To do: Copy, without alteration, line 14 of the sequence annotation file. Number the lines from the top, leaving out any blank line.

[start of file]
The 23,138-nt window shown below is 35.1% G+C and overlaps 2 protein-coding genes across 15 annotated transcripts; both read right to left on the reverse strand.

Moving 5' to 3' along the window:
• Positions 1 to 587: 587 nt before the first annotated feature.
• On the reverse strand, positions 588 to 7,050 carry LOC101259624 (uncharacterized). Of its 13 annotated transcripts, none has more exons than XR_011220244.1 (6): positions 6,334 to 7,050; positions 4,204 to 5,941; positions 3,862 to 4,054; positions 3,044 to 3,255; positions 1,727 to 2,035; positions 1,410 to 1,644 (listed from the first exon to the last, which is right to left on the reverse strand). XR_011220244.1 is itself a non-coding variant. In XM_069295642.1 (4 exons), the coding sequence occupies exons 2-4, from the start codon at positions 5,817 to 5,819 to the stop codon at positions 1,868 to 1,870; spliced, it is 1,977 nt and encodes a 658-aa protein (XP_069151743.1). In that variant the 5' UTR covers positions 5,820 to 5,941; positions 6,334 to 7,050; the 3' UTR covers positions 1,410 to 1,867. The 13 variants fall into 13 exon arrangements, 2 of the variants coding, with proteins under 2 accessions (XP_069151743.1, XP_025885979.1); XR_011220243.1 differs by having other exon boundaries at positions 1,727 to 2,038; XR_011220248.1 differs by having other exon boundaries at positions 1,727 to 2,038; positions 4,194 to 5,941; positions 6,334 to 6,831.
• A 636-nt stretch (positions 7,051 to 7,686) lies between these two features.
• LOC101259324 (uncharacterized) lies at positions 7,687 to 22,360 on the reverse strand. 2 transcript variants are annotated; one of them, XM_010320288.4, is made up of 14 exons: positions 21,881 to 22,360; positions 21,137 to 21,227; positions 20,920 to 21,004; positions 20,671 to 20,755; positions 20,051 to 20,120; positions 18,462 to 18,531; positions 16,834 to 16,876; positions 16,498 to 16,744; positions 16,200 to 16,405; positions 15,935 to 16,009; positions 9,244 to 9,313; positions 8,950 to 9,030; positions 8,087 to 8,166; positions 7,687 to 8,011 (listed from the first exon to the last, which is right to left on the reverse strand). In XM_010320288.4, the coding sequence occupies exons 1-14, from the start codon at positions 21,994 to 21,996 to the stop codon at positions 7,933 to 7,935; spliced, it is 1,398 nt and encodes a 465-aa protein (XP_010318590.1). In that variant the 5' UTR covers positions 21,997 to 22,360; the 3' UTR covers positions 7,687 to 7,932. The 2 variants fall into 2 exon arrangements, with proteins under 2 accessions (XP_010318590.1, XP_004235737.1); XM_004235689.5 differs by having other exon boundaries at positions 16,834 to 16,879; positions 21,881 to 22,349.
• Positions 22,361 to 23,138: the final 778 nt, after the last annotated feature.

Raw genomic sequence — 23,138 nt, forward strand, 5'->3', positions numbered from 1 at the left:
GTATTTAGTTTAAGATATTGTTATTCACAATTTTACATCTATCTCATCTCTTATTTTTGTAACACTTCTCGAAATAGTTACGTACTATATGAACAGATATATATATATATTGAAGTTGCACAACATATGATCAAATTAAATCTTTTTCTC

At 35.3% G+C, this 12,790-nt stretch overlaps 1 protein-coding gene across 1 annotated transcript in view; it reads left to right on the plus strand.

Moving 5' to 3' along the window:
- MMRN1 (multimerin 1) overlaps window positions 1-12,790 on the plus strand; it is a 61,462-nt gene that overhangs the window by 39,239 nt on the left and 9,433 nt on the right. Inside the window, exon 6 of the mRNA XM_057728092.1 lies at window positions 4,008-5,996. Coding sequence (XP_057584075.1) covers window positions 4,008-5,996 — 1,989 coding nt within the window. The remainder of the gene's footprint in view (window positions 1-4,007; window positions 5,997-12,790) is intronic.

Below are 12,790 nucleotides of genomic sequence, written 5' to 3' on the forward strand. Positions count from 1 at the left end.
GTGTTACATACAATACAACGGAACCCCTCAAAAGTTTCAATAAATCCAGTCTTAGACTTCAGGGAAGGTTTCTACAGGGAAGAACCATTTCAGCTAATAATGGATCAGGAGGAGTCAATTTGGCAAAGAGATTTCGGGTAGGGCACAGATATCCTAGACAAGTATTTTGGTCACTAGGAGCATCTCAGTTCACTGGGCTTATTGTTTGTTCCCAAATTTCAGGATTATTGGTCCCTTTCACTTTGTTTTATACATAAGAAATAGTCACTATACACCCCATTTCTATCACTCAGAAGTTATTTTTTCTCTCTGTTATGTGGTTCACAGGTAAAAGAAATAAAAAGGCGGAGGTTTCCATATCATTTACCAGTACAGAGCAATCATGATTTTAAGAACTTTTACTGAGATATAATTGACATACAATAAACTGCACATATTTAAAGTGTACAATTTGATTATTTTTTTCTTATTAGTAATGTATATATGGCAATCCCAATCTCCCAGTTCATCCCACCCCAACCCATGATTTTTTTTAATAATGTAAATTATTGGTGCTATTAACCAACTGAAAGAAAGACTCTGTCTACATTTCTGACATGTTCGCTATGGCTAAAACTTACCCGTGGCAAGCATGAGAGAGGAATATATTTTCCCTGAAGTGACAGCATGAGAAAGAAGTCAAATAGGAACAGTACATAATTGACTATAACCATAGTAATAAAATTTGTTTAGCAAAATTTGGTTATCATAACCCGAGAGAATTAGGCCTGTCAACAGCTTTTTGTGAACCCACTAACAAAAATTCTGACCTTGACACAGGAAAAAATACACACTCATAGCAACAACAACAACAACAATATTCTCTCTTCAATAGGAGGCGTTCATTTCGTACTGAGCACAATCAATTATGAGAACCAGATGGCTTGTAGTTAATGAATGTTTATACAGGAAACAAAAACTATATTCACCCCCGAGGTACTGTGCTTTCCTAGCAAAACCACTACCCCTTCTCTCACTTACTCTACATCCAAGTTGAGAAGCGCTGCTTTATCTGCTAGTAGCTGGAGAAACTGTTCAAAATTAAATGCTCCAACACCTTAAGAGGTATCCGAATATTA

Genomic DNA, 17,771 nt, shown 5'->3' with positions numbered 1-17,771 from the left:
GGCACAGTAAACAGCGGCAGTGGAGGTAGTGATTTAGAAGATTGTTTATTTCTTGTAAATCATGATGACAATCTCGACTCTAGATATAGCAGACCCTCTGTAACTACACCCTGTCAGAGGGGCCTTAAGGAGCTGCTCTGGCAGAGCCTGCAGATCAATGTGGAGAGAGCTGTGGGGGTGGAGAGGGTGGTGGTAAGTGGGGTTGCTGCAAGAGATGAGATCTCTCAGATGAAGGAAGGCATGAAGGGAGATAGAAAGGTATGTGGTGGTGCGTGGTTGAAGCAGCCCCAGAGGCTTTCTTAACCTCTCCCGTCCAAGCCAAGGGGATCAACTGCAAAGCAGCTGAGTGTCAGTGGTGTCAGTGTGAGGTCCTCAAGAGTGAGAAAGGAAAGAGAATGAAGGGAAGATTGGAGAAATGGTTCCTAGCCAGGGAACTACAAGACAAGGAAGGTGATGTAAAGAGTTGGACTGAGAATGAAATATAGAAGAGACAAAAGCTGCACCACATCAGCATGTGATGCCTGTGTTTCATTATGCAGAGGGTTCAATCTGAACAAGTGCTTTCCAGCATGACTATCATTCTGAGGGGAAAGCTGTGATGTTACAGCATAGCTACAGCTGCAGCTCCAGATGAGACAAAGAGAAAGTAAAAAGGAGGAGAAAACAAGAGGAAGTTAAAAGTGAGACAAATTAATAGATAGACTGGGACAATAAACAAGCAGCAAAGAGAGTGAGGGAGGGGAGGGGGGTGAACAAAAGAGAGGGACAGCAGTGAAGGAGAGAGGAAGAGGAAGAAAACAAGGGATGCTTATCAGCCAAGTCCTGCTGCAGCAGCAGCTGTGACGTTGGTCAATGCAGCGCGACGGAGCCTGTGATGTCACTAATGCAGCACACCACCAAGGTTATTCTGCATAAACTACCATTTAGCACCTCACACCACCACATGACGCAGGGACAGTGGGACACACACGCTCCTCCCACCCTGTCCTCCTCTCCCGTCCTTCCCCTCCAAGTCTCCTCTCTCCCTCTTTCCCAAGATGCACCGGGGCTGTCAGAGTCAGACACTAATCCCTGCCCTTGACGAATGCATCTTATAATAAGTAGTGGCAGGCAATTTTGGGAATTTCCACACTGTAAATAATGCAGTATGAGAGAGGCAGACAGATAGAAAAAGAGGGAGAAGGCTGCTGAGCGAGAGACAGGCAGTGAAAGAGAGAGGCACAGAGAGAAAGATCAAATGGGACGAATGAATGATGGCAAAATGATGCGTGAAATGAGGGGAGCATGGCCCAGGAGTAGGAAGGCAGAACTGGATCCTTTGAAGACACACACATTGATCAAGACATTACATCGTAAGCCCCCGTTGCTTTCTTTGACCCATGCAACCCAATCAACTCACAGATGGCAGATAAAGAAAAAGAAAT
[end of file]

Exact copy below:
GTGTTACATACAATACAACGGAACCCCTCAAAAGTTTCAATAAATCCAGTCTTAGACTTCAGGGAAGGTTTCTACAGGGAAGAACCATTTCAGCTAATAATGGATCAGGAGGAGTCAATTTGGCAAAGAGATTTCGGGTAGGGCACAGATATCCTAGACAAGTATTTTGGTCACTAGGAGCATCTCAGTTCACTGGGCTTATTGTTTGTTCCCAAATTTCAGGATTATTGGTCCCTTTCACTTTGTTTTATACATAAGAAATAGTCACTATACACCCCATTTCTATCACTCAGAAGTTATTTTTTCTCTCTGTTATGTGGTTCACAGGTAAAAGAAATAAAAAGGCGGAGGTTTCCATATCATTTACCAGTACAGAGCAATCATGATTTTAAGAACTTTTACTGAGATATAATTGACATACAATAAACTGCACATATTTAAAGTGTACAATTTGATTATTTTTTTCTTATTAGTAATGTATATATGGCAATCCCAATCTCCCAGTTCATCCCACCCCAACCCATGATTTTTTTTAATAATGTAAATTATTGGTGCTATTAACCAACTGAAAGAAAGACTCTGTCTACATTTCTGACATGTTCGCTATGGCTAAAACTTACCCGTGGCAAGCATGAGAGAGGAATATATTTTCCCTGAAGTGACAGCATGAGAAAGAAGTCAAATAGGAACAGTACATAATTGACTATAACCATAGTAATAAAATTTGTTTAGCAAAATTTGGTTATCATAACCCGAGAGAATTAGGCCTGTCAACAGCTTTTTGTGAACCCACTAACAAAAATTCTGACCTTGACACAGGAAAAAATACACACTCATAGCAACAACAACAACAACAATATTCTCTCTTCAATAGGAGGCGTTCATTTCGTACTGAGCACAATCAATTATGAGAACCAGATGGCTTGTAGTTAATGAATGTTTATACAGGAAACAAAAACTATATTCACCCCCGAGGTACTGTGCTTTCCTAGCAAAACCACTACCCCTTCTCTCACTTACTCTACATCCAAGTTGAGAAGCGCTGCTTTATCTGCTAGTAGCTGGAGAAACTGTTCAAAATTAAATGCTCCAACACCTTAAGAGGTATCCGAATATTA